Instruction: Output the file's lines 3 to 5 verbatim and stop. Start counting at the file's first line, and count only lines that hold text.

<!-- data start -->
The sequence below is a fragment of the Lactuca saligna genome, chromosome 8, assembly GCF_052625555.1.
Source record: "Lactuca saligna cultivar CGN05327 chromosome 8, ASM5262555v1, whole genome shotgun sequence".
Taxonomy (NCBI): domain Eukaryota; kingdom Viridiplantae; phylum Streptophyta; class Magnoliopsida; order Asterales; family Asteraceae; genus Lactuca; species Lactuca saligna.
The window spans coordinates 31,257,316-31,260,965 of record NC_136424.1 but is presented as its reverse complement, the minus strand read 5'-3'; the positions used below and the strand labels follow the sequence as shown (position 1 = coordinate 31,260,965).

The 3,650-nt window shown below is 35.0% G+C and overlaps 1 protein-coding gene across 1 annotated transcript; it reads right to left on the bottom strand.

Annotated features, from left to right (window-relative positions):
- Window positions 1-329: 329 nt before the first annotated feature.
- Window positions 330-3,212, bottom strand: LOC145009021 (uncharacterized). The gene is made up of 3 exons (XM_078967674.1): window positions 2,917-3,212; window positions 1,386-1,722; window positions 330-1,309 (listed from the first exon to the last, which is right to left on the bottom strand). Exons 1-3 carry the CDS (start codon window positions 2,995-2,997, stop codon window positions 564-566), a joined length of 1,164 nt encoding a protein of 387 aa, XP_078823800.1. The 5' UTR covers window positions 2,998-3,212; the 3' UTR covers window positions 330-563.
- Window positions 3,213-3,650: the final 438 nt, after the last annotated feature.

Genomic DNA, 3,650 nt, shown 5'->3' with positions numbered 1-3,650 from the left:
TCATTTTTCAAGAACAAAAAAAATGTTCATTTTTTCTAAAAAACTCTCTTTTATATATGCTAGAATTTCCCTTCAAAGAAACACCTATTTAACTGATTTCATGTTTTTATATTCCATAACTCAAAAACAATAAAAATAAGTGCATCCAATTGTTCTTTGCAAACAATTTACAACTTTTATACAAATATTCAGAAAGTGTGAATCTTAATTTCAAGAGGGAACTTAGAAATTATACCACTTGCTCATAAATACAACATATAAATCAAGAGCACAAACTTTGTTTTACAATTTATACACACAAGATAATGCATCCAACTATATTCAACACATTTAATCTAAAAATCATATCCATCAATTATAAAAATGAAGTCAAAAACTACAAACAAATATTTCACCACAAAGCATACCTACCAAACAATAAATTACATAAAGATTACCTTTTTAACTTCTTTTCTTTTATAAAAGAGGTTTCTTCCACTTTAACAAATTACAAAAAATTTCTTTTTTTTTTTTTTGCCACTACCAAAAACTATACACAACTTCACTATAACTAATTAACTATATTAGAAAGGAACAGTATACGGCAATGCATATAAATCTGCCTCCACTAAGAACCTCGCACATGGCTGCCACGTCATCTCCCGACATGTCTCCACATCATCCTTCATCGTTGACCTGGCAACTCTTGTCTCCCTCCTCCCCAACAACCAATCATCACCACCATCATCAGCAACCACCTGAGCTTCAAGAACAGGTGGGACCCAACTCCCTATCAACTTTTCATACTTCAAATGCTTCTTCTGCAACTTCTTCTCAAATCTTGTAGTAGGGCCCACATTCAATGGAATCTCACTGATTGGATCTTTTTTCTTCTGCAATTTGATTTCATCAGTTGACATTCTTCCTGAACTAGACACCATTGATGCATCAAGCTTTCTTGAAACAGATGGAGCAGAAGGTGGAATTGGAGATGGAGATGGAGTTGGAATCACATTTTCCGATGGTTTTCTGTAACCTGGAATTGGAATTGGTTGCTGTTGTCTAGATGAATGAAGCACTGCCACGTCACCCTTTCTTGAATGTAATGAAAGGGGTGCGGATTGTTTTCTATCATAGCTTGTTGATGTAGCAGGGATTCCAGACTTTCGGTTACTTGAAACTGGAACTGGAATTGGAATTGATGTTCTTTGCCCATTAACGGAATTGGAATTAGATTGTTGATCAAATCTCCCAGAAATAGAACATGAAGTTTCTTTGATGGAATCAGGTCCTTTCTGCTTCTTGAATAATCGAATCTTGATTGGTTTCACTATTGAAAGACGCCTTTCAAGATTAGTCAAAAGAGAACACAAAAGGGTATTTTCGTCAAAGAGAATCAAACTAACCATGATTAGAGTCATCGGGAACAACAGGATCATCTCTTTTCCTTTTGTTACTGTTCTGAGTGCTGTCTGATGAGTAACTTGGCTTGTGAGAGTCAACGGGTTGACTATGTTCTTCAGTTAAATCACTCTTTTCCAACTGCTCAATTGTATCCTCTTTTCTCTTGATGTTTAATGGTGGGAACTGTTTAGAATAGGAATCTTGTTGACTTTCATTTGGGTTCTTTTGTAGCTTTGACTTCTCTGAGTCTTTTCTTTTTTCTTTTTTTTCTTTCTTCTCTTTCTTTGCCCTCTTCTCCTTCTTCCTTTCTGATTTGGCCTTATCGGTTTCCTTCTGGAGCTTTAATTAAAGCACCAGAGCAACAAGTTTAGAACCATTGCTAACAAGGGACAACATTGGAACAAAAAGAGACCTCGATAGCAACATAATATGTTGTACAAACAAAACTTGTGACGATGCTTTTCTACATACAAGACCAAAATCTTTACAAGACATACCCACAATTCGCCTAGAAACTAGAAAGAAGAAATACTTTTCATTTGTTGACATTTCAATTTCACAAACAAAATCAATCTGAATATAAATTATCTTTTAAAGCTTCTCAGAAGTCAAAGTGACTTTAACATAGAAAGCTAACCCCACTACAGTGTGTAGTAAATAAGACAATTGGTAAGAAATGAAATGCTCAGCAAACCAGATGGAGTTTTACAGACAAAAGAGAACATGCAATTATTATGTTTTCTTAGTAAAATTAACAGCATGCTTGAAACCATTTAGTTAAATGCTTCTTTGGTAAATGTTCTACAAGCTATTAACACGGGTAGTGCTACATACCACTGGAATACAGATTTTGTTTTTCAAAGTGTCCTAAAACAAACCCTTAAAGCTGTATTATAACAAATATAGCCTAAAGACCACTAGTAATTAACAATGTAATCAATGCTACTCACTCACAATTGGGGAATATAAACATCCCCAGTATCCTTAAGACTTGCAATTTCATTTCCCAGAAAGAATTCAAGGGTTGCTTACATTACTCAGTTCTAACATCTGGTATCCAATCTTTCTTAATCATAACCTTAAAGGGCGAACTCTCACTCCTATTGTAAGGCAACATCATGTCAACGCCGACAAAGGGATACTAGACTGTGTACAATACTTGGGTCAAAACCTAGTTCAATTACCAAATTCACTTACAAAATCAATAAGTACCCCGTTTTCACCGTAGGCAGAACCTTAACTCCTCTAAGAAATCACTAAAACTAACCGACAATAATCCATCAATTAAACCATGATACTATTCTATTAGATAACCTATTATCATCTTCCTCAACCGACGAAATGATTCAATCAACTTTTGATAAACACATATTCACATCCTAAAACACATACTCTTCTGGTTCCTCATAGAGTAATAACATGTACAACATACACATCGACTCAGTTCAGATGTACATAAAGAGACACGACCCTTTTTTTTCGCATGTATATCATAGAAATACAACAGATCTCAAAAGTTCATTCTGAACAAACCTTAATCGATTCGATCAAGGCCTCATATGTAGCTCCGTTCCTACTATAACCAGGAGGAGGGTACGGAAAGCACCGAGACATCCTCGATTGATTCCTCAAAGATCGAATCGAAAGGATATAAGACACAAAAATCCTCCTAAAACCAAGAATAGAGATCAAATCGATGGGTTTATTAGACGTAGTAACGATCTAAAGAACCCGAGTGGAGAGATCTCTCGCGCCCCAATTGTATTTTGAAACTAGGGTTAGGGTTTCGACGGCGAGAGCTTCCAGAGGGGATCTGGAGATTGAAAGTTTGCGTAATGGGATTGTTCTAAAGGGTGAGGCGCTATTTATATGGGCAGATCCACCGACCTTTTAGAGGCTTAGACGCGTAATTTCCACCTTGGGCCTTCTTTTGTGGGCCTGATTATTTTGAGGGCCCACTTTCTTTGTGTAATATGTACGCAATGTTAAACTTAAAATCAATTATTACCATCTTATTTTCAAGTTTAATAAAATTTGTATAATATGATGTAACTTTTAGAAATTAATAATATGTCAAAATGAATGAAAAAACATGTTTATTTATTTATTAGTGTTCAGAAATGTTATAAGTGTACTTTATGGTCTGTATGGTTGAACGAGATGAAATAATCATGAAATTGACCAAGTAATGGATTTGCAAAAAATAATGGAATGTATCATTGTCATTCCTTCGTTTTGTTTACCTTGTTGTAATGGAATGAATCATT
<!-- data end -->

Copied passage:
Taxonomy (NCBI): domain Eukaryota; kingdom Viridiplantae; phylum Streptophyta; class Magnoliopsida; order Asterales; family Asteraceae; genus Lactuca; species Lactuca saligna.
The window spans coordinates 31,257,316-31,260,965 of record NC_136424.1 but is presented as its reverse complement, the minus strand read 5'-3'; the positions used below and the strand labels follow the sequence as shown (position 1 = coordinate 31,260,965).

The 3,650-nt window shown below is 35.0% G+C and overlaps 1 protein-coding gene across 1 annotated transcript; it reads right to left on the bottom strand.